Steven C. Smyrl, M.A.G.I., F.S.G., F.I.G.R.S.

Some years ago my step-mum gave me some papers from among my late father’s effects, stuff he had been holding on to for years. Among the bundle of papers were my grandparents’ passports dating from the 1950s, recording where they were stationed when my grandfather, James Christie Smyrl, served in the UK’s Royal Air Force. For periods at a time, they called home places like Southern Rhodesia – now Zimbabwe – (1950), Libya (1955), Aden (1966) and Germany (1970).

In 2015 my dad told me in detail about his time in Southern Rhodesia, where he had gone with his parents after living for several years in Belfast with his ageing Aunt Margaret & Uncle Charles Lyttle. They were stationed in the country’s second city, Bulawayo for the three years leading up to 1952. While there his brother, Jim, was born in 1951. My dad told me that after Belfast, Bulawayo was like nothing he could ever have imagined – the colour and dress of the people, their language, the sun and the heat, and the lack of water, often leading to dry, dusty land. They lived in a spacious house, complete with shady veranda and two domestic staff. It was a far cry from the family’s terraced house in Belfast and their tiny, wooden seaside holiday cottage at Bangor West, on the coast of Co. Down, where he spent many a wet, blustery weekend.

When my dad left Rhodesia in 1952 he was aged 9 and it was by train from Bulawayo, via the capital Salisbury (now Harare), travelling all the way down to Cape Town to board the RMS Edinburgh Castle bound for Southampton. It was a long journey, covering just short of 1,200 miles. For a little boy, he said, it was magical…the ever-changing scenery as they passed through open countryside. He spent his time running up and down between the carriages, hanging out of the windows of the doors, scanning the distance for the long necks of giraffes or the easily distinguishable colour and pattern of groups of zebra.

He said that by contrast, although the time spent afterwards aboard ship was monotonous, each day the same, it was still exciting and proved to be the beginning of his life-long love of the sea – in later life he was to take-up deep sea diving and run two fishing boats off the coast of West Scotland. By chance, combing through the papers mum had given me, I found three items relating to that sea journey. One was the sailing ticket dated 3 November 1952, recording the date of sailing as 7 November, via Madeira (I learnt online that the journey took two weeks exactly). They were allocated berth number 498. The second item was a printed 8-page colour souvenir brochure of the sailing, complete with detailed information about what services were offered aboard and a list of all passengers.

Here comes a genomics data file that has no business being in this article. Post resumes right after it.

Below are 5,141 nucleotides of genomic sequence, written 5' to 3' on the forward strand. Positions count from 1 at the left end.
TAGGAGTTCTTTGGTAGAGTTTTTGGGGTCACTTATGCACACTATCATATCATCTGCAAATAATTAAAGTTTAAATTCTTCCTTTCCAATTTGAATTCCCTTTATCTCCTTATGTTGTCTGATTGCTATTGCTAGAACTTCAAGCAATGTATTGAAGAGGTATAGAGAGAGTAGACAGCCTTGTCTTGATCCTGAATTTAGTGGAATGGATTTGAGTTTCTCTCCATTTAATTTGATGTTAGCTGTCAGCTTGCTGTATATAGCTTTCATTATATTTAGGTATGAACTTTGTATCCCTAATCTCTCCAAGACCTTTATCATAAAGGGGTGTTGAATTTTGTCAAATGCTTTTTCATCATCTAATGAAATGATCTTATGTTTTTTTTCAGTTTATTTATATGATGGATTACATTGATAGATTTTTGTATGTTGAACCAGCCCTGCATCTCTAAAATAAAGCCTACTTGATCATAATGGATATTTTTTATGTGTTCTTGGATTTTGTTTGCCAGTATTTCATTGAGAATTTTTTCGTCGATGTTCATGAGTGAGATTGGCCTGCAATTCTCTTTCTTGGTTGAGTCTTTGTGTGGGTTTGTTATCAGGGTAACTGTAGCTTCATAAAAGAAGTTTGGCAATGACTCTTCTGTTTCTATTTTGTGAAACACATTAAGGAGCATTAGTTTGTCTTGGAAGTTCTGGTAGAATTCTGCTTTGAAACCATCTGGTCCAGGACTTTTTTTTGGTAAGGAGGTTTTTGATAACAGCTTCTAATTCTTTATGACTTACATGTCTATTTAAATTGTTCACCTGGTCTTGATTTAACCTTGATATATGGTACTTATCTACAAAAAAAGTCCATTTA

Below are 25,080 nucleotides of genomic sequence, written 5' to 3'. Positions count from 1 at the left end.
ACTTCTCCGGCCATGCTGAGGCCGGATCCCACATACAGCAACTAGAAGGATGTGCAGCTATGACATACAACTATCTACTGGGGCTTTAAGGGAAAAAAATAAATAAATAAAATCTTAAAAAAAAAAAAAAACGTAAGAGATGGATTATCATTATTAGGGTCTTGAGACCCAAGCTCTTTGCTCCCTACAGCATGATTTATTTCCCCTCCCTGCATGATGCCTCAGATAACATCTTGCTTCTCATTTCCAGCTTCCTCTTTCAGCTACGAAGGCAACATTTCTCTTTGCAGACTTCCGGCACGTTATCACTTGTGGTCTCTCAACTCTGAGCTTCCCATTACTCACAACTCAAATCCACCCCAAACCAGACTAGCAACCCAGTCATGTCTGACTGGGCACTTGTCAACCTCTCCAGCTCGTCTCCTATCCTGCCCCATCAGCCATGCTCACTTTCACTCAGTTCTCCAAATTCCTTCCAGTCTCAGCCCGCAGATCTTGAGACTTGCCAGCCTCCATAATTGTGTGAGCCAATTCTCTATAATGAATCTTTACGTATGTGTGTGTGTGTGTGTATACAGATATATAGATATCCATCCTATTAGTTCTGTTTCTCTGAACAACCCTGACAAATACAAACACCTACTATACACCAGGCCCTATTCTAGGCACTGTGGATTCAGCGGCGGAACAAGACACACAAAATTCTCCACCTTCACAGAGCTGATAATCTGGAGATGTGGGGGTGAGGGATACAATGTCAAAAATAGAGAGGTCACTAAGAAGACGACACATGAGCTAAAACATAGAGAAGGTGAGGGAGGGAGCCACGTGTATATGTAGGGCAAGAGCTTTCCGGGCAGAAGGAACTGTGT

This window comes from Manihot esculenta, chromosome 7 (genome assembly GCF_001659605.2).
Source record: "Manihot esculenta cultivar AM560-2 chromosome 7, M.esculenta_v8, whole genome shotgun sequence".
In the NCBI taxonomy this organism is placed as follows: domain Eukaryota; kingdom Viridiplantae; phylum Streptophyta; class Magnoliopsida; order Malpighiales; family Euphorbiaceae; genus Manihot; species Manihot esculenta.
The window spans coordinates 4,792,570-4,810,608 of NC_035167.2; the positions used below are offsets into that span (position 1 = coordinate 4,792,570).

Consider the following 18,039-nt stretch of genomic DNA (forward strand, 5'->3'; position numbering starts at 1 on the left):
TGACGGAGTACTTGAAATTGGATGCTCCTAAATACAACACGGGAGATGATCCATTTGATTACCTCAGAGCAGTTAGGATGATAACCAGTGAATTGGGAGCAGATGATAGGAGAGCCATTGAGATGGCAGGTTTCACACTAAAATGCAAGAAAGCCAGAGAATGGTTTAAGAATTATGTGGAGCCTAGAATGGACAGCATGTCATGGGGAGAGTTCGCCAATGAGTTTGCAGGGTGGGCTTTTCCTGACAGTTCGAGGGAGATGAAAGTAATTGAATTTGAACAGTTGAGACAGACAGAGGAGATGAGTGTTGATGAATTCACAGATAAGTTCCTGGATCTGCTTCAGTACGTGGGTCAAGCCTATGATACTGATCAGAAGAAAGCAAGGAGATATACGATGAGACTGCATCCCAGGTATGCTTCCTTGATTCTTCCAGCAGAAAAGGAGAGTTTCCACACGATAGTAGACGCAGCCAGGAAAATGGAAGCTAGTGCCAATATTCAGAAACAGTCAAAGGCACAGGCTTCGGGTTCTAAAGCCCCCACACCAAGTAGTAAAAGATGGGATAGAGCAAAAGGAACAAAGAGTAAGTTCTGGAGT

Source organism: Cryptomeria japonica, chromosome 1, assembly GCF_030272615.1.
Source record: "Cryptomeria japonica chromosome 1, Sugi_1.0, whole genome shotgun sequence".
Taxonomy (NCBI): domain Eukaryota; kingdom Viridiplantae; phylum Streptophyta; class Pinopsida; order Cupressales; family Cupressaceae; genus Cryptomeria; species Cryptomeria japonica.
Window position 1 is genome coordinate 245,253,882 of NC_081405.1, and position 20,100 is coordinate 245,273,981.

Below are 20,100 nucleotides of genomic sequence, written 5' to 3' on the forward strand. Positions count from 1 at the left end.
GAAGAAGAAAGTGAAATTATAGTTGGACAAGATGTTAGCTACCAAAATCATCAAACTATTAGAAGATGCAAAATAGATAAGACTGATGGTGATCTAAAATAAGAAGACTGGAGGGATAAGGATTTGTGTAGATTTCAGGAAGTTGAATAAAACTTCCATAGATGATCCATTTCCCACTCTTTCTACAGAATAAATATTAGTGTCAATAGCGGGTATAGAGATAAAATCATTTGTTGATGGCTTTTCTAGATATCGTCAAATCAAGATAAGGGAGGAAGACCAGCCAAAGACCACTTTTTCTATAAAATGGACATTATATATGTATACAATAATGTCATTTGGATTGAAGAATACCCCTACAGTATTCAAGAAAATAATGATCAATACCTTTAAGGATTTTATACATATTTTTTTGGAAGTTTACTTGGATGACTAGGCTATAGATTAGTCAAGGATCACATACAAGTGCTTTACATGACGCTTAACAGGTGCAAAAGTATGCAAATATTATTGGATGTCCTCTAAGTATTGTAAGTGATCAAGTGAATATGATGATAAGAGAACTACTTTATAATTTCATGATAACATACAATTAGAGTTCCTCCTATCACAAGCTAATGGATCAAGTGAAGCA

The Edinburgh Castle was the largest ship among the 30 vessels forming the Union-Castle Line, being 28,705 tons. It could accommodate 650 passengers and was launched in 1947. It had shops, a library, a doctor and hairdresser and several restaurants. Breakfast was served at 7:30am, followed by lunch at midday and then afternoon tea from 4pm. In the evening, there were two sittings for dinner: 6:30pm and 7:30pm.

A note in the brochure, redolent of times past, reads “Passengers are requested to ensure that children in their care do not cause disturbance to others…particularly during the hours 2-4pm when many passengers are resting.” No doubt they needed to rest before consuming yet more food from 4pm!

That can’t have stopped the children’s fun though as my dad said there were activities laid on for them each day. And to prove this, the third item I found among his papers was a certificate, dated 13 November 1952, certifying that David Smyrl had been “initiated in the solemn mysteries of the Ancient Order of the Deep”, signed by none other than Neptunus Oceani Rex himself. After his time in Africa, my dad settled again for a few years with his aunt and uncle in Belfast.